Resilience: Directing Domestic Production
Job creation should, however, extend beyond the caring economy to critical needs in production. During this crisis, Americans have experienced the vulnerability of a supply chain where market efficiencies have created too few producers of goods. For example, at one point, testing slowed down because there was essentially one domestic producer of the appropriate swabs for the coronavirus testing kits. That translates to a world where more people die because we don’t have adequate testing and, as a result, we don’t have the ability to contain the virus.
This pandemic has exposed inherent weaknesses in an all-too-fragile globalized economy where huge demand spikes cannot be met within the United States. Instead, states are begging countries like South Korea for tests. Last month, they were begging China for ventilators. Take a moment to think about what that says for the state of our national economy. The Washington Post reported in May that a company in Texas offered the Trump Administration to increase production to make an additional 1.7 million N95 masks a week in the United States. The head of the company viewed “the shrinking domestic production of medical masks as a national security issue” and wanted to create a domestic supply. The Trump Administration turned the company down.
Domestic production is going to be the only kind of production our country can really control. If the pandemic is like a war, then we must treat it as such. Going forward, we need to use the Defense Production Act to mandate that the private sector mass-produce the necessary arms in this fight. Where there is no domestic capacity, the government should create public-private organizations to do mass production of all the apparatus needed for testing, personal protective equipment, cleaning supplies, and all essential goods required for our country to protect itself and fight the virus. At a time when Trump is increasing the war of words with China over the coronavirus, we are in the in the position of relying on China to produce the essential products that protect us from the virus. That vulnerability makes little sense. The government has set up companies before and should do so now if necessary to produce the whole cascade of supplies to fight the virus, prepare for a possible second wave, and establish the mass testing and tracing we need to contain the virus. And this demand would also create new hiring opportunities for hundreds of thousands of Americans.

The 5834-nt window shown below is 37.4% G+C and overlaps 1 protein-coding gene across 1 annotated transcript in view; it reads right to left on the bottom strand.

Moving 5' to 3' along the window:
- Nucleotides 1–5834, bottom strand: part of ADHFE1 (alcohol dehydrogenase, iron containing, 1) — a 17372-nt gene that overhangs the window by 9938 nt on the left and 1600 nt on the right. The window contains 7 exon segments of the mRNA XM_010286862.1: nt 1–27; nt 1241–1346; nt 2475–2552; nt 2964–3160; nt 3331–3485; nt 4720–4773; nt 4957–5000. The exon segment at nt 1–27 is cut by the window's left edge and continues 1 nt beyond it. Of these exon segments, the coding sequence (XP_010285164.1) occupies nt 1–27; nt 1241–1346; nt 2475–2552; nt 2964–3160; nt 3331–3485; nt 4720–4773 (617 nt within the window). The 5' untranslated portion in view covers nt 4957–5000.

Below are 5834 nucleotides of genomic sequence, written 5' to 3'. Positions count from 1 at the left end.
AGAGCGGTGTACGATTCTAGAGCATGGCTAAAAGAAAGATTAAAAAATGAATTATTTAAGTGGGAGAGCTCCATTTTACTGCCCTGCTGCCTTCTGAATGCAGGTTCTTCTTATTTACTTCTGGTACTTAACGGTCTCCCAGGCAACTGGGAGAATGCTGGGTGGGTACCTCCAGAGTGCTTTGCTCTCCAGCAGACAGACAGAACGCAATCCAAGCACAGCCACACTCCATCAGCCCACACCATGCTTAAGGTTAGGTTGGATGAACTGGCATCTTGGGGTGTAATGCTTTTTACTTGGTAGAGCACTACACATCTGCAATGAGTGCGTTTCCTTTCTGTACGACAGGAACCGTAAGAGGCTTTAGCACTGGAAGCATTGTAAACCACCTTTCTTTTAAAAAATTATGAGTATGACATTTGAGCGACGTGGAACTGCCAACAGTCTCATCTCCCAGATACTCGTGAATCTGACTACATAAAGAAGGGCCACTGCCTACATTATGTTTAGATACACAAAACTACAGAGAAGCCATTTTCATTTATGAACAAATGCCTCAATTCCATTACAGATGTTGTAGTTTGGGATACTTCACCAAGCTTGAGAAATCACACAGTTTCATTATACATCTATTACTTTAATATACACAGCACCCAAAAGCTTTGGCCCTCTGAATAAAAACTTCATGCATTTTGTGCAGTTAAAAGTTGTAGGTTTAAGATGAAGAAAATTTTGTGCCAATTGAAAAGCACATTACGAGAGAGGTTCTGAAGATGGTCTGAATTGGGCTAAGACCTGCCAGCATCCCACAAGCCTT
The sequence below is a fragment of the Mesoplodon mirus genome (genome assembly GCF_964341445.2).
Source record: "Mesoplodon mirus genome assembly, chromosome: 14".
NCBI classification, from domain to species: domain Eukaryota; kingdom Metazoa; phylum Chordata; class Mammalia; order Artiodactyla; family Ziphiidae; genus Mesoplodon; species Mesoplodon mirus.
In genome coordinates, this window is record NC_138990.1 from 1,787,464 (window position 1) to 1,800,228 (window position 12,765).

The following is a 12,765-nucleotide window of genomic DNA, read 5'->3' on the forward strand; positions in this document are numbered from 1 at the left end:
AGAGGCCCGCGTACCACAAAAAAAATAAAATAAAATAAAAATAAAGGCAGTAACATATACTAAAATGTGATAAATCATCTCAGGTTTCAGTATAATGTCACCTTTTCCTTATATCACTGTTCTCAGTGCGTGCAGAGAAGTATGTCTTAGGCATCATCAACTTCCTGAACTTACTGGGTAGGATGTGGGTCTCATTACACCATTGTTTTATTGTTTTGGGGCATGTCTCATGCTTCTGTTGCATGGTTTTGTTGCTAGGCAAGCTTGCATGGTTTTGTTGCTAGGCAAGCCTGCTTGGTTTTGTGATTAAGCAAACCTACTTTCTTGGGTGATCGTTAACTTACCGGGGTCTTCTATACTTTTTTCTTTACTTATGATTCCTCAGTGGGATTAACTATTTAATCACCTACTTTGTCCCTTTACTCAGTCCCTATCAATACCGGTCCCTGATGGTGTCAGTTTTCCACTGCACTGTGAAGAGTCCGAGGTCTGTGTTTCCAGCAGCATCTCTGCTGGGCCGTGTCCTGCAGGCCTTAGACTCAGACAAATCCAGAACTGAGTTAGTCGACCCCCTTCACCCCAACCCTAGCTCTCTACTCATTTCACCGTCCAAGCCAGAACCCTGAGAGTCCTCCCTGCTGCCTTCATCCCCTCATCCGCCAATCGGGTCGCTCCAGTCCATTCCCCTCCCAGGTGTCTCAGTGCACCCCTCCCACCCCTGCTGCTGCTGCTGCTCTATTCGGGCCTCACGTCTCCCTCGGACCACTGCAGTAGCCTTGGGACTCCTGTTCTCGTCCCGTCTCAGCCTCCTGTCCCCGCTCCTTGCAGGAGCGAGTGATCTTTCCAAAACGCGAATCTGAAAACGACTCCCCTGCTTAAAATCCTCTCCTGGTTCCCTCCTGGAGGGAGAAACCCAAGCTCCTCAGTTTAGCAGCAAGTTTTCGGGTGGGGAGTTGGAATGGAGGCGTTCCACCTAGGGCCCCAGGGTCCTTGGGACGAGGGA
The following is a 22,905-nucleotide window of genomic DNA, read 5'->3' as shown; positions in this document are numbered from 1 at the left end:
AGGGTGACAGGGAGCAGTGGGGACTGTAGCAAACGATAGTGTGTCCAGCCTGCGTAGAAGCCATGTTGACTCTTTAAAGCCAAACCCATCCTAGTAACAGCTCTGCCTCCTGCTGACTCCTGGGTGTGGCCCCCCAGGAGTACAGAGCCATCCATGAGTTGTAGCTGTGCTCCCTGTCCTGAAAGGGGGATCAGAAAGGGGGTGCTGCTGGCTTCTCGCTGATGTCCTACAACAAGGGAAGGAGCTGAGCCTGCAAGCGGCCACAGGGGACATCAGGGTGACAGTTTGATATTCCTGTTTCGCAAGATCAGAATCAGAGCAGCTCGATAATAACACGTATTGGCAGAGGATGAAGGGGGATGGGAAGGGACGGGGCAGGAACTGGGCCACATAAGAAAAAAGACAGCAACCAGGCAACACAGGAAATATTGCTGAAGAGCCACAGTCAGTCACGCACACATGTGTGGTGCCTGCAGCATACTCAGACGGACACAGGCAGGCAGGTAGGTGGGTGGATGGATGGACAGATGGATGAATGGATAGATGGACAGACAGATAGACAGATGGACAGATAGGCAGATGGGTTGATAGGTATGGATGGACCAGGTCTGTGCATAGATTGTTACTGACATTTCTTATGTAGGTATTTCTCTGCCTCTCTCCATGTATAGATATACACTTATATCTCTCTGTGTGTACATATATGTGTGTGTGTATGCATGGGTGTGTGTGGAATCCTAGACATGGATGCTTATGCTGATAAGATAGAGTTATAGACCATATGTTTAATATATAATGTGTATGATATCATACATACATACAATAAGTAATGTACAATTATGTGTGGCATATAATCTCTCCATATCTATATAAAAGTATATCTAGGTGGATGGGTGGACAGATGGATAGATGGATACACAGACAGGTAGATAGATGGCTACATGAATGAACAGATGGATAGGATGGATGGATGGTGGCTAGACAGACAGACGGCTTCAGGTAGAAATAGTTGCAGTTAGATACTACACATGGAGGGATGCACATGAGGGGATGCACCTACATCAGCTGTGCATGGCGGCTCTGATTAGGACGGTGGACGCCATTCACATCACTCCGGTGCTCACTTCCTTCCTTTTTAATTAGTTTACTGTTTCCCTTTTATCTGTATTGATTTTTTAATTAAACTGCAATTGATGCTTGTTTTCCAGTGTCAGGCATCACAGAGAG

Building resiliency also means working to avert future disasters. That’s why we should build back in a way that puts people back to work but also addresses our climate needs. We have the opportunity to make changes now that not only move us toward a more sustainable model, but one that is more robust and better equipped to handle future disasters. The oil and gas industries are collapsing because of a global drop in demand and a runaway fracking boom that allowed oil and gas companies to become overleveraged. As we rebuild our economy, let’s also think through how we do so in a healthy, clean, and safer way to avoid the next catastrophe.